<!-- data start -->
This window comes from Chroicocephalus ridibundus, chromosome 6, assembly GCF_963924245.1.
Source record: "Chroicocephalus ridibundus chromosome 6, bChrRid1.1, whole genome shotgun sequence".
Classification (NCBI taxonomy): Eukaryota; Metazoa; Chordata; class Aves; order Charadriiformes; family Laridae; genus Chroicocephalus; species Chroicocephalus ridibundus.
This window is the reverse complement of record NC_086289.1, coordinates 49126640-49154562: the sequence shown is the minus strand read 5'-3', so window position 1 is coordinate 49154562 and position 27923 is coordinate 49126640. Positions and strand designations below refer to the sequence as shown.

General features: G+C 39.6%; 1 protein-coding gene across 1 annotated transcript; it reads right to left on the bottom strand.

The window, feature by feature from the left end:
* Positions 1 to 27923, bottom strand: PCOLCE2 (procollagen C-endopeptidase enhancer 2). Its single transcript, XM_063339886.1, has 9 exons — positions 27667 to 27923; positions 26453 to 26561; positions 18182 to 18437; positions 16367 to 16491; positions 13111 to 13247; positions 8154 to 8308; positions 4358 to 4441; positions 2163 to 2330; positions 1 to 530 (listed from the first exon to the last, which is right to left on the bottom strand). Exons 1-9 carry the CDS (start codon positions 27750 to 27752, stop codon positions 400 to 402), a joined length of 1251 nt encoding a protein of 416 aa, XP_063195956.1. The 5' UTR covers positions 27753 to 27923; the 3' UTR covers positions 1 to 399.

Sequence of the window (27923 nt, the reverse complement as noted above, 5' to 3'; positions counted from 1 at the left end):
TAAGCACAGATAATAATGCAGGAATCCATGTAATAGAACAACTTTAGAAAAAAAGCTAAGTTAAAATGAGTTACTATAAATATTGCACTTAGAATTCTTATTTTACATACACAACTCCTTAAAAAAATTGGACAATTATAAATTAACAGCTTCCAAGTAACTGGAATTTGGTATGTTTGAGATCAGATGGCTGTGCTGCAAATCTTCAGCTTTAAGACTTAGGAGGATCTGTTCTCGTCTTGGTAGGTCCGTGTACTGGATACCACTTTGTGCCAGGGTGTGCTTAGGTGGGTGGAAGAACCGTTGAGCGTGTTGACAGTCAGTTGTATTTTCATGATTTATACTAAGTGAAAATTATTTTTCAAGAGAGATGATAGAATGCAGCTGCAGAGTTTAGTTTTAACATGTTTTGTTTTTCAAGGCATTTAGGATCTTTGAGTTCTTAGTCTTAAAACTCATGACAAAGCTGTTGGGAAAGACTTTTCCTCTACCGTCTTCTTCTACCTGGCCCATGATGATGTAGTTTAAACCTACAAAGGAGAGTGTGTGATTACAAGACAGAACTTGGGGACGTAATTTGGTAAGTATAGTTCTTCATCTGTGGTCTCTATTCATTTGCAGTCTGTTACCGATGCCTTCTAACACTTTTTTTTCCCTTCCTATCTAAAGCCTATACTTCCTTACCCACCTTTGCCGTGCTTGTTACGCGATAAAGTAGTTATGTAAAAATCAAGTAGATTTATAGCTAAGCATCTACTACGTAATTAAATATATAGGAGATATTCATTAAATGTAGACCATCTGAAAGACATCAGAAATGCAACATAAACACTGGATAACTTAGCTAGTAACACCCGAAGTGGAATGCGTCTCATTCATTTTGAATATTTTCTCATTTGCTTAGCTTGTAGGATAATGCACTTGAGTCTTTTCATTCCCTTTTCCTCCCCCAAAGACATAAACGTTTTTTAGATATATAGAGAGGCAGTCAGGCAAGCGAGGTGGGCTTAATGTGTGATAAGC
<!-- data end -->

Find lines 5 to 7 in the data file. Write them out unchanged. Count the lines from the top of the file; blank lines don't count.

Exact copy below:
General features: G+C 39.6%; 1 protein-coding gene across 1 annotated transcript; it reads right to left on the bottom strand.

The window, feature by feature from the left end:
* Positions 1 to 27923, bottom strand: PCOLCE2 (procollagen C-endopeptidase enhancer 2). Its single transcript, XM_063339886.1, has 9 exons — positions 27667 to 27923; positions 26453 to 26561; positions 18182 to 18437; positions 16367 to 16491; positions 13111 to 13247; positions 8154 to 8308; positions 4358 to 4441; positions 2163 to 2330; positions 1 to 530 (listed from the first exon to the last, which is right to left on the bottom strand). Exons 1-9 carry the CDS (start codon positions 27750 to 27752, stop codon positions 400 to 402), a joined length of 1251 nt encoding a protein of 416 aa, XP_063195956.1. The 5' UTR covers positions 27753 to 27923; the 3' UTR covers positions 1 to 399.